• There are several categories of people that are at risk for SCC, including those individuals with chronically injured or diseased skin. You are also at risk is you have overexposure to UVA or UVB rays, ionizing radiation, chemical carcinogens, and arsenic. You are also at risk if you have an infection with HPV viruses 6, 11, 16, and 18, leukemia or lymphoma, acne, or take immunosuppressant drugs.[9]
  5. Image titled Check for Skin Cancer Step 5
    Keep track of lesions. As you perform your body searches and notice any of the three different kinds of lesions, keep track of them. Any suspicious lesion should be photographed and marked in red on your body map. When you do your exam the next month, look for changes. Take another picture and compare the two.
    • If there are any changes, even subtle ones, follow up with your dermatologist. Bring your body map and photos to the appointment so you can show them exactly what has been going on.[10]

Part 2
Diagnosing Skin Cancer

  1. Image titled Check for Skin Cancer Step 6
    Get clinical diagnosis. After you notice the lesions on your body, you need to have it clinically checked by a dermatologist. This is so you can figure out which kind of skin cancer you have and at what stage it is. Once the specific kind is determined based on your lesion's physical characteristics, your doctor will discuss your options with you, depending on your particular situation. The doctor may decide on surgical excision right away if it is certain that your cancer needs that. If the doctor is less certain, he or she may choose to perform a dermatoscopy, which is a procedure where the lesion is reviewed under high-powered microscope.
    • Your doctor may also use a confocal scanning laser microscopy (CSLM), which is a non-invasive imaging study that provides pictures of the epidermis and the papillary dermis in real time. This will help distinguish benign from malignant lesions.
    • Your doctor may also opt for a biopsy. Although it is a good test that is still used, a biopsy is not always 100% certain.[11]
    • These techniques further allow your provider to recognize a melanoma and distinguish clinically between other difficult to diagnose lesions.
  2. Image titled Check for Skin Cancer Step 7
    Treat early squamous cell carcinoma (SCC). If you find that you have an actinic keratosis (AK) lesions, you need to treat it so you do not develop squamous cell carcinoma. If a single AK lesion exists, it is easy to treat. However, if you have multiple AK lesions, it may become less efficient and cost effective to treat them. Instead, you can just keep an eye on them. Observe the cluster of AK lesions for awhile before you choose a method to remove them.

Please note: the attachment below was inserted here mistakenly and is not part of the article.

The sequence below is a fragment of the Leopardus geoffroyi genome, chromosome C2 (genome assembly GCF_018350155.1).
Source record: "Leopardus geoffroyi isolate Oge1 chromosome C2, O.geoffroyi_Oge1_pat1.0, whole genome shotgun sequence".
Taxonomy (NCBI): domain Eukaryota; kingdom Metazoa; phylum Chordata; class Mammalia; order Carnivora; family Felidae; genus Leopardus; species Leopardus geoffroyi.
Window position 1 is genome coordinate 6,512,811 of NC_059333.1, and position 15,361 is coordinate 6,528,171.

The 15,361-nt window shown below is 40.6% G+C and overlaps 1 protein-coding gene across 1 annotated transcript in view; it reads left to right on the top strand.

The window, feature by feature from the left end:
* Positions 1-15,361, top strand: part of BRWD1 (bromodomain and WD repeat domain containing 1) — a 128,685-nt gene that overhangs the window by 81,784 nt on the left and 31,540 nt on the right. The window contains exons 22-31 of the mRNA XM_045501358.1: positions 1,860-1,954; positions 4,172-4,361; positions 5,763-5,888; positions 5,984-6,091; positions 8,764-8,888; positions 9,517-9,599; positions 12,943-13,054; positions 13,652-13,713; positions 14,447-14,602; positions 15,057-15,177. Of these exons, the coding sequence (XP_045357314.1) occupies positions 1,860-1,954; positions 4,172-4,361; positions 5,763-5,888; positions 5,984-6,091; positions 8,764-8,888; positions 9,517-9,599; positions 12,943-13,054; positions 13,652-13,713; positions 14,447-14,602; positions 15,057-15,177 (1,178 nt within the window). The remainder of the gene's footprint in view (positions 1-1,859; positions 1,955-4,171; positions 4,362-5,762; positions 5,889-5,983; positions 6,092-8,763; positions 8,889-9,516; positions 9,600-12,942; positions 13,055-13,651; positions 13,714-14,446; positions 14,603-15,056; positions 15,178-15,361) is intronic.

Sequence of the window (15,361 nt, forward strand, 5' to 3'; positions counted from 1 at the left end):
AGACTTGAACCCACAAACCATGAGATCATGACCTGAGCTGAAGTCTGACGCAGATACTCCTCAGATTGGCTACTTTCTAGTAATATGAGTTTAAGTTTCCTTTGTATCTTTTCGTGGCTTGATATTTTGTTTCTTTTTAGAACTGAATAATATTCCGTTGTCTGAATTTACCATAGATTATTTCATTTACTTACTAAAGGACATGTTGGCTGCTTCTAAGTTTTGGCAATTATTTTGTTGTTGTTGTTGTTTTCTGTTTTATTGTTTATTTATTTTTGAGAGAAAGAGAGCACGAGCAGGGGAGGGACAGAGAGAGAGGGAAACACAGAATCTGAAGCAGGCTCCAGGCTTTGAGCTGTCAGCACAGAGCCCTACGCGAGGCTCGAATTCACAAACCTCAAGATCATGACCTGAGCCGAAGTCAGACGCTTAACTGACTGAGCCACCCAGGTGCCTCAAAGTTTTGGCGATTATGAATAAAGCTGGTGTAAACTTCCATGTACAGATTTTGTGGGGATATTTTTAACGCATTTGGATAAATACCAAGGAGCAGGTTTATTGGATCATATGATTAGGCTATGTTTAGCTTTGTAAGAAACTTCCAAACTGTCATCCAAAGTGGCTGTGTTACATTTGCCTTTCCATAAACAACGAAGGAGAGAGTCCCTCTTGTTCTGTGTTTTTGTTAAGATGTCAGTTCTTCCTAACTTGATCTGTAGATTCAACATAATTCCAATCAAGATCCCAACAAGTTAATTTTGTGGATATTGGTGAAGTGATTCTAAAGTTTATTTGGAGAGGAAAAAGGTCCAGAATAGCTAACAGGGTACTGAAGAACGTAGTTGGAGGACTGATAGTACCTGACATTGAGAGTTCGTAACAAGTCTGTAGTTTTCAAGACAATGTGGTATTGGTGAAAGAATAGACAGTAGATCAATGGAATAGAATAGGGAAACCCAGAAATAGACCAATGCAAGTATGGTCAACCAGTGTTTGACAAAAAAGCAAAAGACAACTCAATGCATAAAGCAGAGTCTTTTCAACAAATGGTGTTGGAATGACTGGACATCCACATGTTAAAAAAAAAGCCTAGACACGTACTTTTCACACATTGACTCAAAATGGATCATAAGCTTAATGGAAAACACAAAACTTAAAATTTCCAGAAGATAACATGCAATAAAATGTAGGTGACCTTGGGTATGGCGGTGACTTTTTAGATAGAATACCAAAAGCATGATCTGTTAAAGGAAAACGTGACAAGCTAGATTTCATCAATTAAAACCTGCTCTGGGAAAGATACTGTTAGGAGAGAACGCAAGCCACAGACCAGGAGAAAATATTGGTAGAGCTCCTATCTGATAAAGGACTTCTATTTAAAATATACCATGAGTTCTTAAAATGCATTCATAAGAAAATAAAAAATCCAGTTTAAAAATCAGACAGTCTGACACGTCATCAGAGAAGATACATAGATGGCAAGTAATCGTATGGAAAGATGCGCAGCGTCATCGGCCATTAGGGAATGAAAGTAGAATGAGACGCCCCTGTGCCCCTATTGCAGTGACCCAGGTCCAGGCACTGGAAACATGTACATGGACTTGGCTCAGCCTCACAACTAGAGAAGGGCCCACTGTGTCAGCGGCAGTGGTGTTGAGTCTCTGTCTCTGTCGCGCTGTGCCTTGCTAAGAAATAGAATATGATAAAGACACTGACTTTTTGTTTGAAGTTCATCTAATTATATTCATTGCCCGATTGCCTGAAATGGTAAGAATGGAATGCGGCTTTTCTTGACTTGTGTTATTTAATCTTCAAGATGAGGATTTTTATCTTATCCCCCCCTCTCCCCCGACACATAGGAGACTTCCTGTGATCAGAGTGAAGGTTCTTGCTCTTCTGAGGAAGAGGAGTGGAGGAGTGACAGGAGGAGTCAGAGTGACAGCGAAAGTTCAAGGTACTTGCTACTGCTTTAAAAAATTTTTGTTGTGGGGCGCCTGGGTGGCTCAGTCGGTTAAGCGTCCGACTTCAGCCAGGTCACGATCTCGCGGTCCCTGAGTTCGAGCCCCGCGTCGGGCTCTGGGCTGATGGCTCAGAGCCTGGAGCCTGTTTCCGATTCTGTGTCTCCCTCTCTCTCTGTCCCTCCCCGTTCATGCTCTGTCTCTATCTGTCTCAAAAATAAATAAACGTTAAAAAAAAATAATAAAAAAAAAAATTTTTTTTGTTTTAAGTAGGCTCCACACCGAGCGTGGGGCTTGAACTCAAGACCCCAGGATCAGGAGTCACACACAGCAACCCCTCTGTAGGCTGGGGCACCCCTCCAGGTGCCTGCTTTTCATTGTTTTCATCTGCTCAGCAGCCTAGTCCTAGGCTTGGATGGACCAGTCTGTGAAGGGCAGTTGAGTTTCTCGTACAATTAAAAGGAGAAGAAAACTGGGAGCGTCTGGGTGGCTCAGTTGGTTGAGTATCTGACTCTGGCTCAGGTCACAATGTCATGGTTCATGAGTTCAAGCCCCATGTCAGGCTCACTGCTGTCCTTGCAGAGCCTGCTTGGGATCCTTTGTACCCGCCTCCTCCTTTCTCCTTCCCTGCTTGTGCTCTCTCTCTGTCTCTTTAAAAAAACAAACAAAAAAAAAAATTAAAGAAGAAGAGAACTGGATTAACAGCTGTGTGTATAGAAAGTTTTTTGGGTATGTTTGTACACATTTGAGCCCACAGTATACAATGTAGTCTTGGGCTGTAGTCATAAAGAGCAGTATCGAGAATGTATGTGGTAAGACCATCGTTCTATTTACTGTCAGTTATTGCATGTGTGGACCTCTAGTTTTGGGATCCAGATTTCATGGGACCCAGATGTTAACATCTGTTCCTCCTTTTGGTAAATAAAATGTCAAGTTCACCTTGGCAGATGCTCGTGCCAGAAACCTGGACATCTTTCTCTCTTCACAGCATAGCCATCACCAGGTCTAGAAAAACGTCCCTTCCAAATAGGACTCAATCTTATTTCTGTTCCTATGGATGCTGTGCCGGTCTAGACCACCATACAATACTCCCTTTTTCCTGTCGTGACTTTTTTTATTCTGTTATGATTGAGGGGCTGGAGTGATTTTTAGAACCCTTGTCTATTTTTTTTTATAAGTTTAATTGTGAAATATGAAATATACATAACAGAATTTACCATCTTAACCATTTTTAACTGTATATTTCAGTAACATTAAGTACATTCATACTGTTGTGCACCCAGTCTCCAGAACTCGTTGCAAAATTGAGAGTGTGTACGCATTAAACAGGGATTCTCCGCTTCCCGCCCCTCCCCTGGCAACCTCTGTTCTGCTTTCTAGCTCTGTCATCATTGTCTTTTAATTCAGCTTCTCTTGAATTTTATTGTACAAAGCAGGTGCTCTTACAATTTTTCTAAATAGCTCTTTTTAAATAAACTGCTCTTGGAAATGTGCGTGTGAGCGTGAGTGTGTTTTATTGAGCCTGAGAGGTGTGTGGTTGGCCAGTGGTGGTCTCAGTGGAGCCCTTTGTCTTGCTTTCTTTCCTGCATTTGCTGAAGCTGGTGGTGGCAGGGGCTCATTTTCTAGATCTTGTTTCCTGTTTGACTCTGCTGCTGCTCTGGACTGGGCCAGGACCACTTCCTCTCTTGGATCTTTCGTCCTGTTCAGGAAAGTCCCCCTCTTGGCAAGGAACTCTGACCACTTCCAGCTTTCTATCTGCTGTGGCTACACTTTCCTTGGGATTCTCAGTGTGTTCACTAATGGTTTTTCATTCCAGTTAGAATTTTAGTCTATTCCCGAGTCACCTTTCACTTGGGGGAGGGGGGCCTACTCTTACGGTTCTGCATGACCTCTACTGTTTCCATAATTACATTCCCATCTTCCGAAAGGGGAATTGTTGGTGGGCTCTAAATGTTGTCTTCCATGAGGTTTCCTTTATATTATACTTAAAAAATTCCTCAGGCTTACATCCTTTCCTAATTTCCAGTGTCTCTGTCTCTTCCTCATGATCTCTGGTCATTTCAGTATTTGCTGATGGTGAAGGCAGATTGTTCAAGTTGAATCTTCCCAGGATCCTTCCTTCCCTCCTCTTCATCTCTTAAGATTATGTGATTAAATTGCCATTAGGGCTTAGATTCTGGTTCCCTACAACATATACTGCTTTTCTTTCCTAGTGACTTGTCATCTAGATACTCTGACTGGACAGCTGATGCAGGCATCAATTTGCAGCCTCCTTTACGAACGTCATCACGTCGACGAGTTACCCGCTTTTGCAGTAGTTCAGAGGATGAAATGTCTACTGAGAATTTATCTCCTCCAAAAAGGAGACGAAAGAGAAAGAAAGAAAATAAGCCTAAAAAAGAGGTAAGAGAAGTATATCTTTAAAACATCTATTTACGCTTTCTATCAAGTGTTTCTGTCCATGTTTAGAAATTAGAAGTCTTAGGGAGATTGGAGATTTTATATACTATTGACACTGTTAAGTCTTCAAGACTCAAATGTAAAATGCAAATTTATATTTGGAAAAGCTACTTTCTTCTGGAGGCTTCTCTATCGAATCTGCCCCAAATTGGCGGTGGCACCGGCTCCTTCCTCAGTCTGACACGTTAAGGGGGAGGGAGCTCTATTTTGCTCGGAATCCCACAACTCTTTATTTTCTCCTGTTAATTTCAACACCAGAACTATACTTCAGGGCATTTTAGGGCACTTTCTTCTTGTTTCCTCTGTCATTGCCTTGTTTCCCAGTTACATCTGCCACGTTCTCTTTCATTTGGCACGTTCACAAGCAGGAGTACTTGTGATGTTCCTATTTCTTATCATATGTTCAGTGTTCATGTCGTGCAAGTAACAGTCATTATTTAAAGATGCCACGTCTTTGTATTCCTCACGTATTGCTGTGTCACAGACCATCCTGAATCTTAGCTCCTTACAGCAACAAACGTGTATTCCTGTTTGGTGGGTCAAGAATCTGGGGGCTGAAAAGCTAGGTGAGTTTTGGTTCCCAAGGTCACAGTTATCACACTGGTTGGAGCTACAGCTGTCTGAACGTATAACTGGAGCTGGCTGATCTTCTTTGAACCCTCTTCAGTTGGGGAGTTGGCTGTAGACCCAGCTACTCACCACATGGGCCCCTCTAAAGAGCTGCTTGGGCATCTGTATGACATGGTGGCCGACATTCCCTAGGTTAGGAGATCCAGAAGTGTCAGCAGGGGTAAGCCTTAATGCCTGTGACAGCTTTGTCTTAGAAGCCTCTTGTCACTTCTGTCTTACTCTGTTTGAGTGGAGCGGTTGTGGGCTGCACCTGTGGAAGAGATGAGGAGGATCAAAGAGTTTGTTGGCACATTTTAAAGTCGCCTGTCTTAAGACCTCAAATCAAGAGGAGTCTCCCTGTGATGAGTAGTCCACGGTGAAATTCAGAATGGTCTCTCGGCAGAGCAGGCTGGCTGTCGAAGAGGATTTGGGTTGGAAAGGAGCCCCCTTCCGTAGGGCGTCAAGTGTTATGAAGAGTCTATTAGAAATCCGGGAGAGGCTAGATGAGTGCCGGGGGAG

• You can remove a singular AK lesion with cryotherapy, which is where you freeze off the lesion with liquid nitrogen. You can also choose electrodissection with curettage, which is the cauterization and removal of the lesion with a scalpel. You can also try laser resurfacing or the application of fluorouracil to remove a single lesion as well. [12]
  3. Image titled Check for Skin Cancer Step 8
    Take care of other skin cancers. The primary treatment for other skin cancers is surgical treatment. The doctor may perform a surgery where the tumor or lesion is cut out all of the diseased skin with clear surgical margins. Another popular surgical treatment option is Mohs surgery. This is a micrographic surgery that is used for non-melanoma skin cancer (NMSC), basal cell carcinoma, and squamous cell carcinoma.
    • These cancers grow in the localized area of the primary tumor, only occasionally metastasize. However, they can be locally aggressive and erode the local tissue and frequently recur. These are the carcinomas most often treated with Mohs micrographic surgery that ensure that a malignant focus is not left at the site of excision, which could be responsible for recurrence.[13]
  4. Image titled Check for Skin Cancer Step 9
    Prevent future skin cancer. In order to prevent future skin cancer, you can take some precautions to help protect yourself. Since sun exposure is the main cause of skin cancer, use a broad spectrum sunscreen with both UVA and UVB protection plus barrier protection on our most vulnerable areas when you go outside. These vulnerable areas are the head and neck. You can also wear a hat.
    • You should also avoid tanning beds.
    • Remember that mucous membranes such as lips and tongue can be affected by SCC and become aggressive and spread.[14]

Sources and Citations

  1. Ferrris, Laura K. and Ryan J Harris, New Diagnostic Aides for Melanoma, Dermatology Clinical, 2012 July 30, (3), 535-545